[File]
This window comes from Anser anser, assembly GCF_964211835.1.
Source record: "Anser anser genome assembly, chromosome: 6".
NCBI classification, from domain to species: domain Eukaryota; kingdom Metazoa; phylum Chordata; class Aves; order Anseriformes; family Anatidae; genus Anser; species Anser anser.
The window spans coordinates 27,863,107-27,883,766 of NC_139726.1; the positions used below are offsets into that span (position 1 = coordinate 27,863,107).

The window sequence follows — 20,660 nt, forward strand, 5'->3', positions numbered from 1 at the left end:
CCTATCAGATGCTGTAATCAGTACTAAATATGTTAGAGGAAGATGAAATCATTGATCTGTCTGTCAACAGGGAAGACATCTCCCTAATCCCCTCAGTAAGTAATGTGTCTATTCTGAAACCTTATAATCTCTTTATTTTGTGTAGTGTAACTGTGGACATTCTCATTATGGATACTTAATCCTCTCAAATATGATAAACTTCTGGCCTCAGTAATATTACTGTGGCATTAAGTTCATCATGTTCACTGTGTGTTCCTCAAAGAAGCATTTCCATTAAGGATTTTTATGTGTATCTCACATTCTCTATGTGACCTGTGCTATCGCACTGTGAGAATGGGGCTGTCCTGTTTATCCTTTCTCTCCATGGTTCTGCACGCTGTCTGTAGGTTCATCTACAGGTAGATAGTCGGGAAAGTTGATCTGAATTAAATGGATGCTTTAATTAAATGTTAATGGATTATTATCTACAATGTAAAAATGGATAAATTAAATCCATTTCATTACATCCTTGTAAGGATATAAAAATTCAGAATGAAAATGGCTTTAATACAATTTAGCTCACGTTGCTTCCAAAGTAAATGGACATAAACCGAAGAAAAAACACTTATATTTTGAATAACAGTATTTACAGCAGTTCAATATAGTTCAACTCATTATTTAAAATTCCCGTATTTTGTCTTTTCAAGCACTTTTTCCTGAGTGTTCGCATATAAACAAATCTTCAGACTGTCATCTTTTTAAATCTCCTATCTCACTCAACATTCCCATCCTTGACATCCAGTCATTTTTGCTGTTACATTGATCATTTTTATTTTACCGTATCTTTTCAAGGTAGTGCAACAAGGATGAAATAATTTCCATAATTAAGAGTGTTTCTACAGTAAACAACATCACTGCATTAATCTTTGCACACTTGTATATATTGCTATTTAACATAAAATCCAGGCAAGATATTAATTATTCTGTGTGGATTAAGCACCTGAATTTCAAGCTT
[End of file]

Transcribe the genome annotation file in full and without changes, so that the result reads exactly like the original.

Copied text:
This window comes from Anser anser, assembly GCF_964211835.1.
Source record: "Anser anser genome assembly, chromosome: 6".
NCBI classification, from domain to species: domain Eukaryota; kingdom Metazoa; phylum Chordata; class Aves; order Anseriformes; family Anatidae; genus Anser; species Anser anser.
The window spans coordinates 27,863,107-27,883,766 of NC_139726.1; the positions used below are offsets into that span (position 1 = coordinate 27,863,107).

The window sequence follows — 20,660 nt, forward strand, 5'->3', positions numbered from 1 at the left end:
CCTATCAGATGCTGTAATCAGTACTAAATATGTTAGAGGAAGATGAAATCATTGATCTGTCTGTCAACAGGGAAGACATCTCCCTAATCCCCTCAGTAAGTAATGTGTCTATTCTGAAACCTTATAATCTCTTTATTTTGTGTAGTGTAACTGTGGACATTCTCATTATGGATACTTAATCCTCTCAAATATGATAAACTTCTGGCCTCAGTAATATTACTGTGGCATTAAGTTCATCATGTTCACTGTGTGTTCCTCAAAGAAGCATTTCCATTAAGGATTTTTATGTGTATCTCACATTCTCTATGTGACCTGTGCTATCGCACTGTGAGAATGGGGCTGTCCTGTTTATCCTTTCTCTCCATGGTTCTGCACGCTGTCTGTAGGTTCATCTACAGGTAGATAGTCGGGAAAGTTGATCTGAATTAAATGGATGCTTTAATTAAATGTTAATGGATTATTATCTACAATGTAAAAATGGATAAATTAAATCCATTTCATTACATCCTTGTAAGGATATAAAAATTCAGAATGAAAATGGCTTTAATACAATTTAGCTCACGTTGCTTCCAAAGTAAATGGACATAAACCGAAGAAAAAACACTTATATTTTGAATAACAGTATTTACAGCAGTTCAATATAGTTCAACTCATTATTTAAAATTCCCGTATTTTGTCTTTTCAAGCACTTTTTCCTGAGTGTTCGCATATAAACAAATCTTCAGACTGTCATCTTTTTAAATCTCCTATCTCACTCAACATTCCCATCCTTGACATCCAGTCATTTTTGCTGTTACATTGATCATTTTTATTTTACCGTATCTTTTCAAGGTAGTGCAACAAGGATGAAATAATTTCCATAATTAAGAGTGTTTCTACAGTAAACAACATCACTGCATTAATCTTTGCACACTTGTATATATTGCTATTTAACATAAAATCCAGGCAAGATATTAATTATTCTGTGTGGATTAAGCACCTGAATTTCAAGCTT